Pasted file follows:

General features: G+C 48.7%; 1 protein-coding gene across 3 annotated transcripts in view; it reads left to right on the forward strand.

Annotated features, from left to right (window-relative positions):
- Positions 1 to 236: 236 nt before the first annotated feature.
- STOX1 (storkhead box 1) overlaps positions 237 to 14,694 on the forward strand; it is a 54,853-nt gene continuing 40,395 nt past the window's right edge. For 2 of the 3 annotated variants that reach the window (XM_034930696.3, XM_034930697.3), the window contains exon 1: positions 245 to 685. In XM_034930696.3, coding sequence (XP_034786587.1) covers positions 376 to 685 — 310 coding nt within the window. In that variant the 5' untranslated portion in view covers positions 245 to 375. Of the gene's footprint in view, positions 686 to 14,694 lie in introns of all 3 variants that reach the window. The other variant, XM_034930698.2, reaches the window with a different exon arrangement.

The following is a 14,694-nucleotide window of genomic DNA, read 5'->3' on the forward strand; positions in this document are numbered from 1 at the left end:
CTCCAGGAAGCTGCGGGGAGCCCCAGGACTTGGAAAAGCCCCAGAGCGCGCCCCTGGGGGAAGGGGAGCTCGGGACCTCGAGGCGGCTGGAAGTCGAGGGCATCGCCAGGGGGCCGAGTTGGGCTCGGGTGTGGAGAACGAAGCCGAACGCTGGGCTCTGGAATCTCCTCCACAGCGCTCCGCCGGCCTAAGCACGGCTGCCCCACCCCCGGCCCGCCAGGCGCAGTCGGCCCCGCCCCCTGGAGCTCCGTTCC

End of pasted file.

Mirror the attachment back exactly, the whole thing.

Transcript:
General features: G+C 48.7%; 1 protein-coding gene across 3 annotated transcripts in view; it reads left to right on the forward strand.

Annotated features, from left to right (window-relative positions):
- Positions 1 to 236: 236 nt before the first annotated feature.
- STOX1 (storkhead box 1) overlaps positions 237 to 14,694 on the forward strand; it is a 54,853-nt gene continuing 40,395 nt past the window's right edge. For 2 of the 3 annotated variants that reach the window (XM_034930696.3, XM_034930697.3), the window contains exon 1: positions 245 to 685. In XM_034930696.3, coding sequence (XP_034786587.1) covers positions 376 to 685 — 310 coding nt within the window. In that variant the 5' untranslated portion in view covers positions 245 to 375. Of the gene's footprint in view, positions 686 to 14,694 lie in introns of all 3 variants that reach the window. The other variant, XM_034930698.2, reaches the window with a different exon arrangement.

The following is a 14,694-nucleotide window of genomic DNA, read 5'->3' on the forward strand; positions in this document are numbered from 1 at the left end:
CTCCAGGAAGCTGCGGGGAGCCCCAGGACTTGGAAAAGCCCCAGAGCGCGCCCCTGGGGGAAGGGGAGCTCGGGACCTCGAGGCGGCTGGAAGTCGAGGGCATCGCCAGGGGGCCGAGTTGGGCTCGGGTGTGGAGAACGAAGCCGAACGCTGGGCTCTGGAATCTCCTCCACAGCGCTCCGCCGGCCTAAGCACGGCTGCCCCACCCCCGGCCCGCCAGGCGCAGTCGGCCCCGCCCCCTGGAGCTCCGTTCC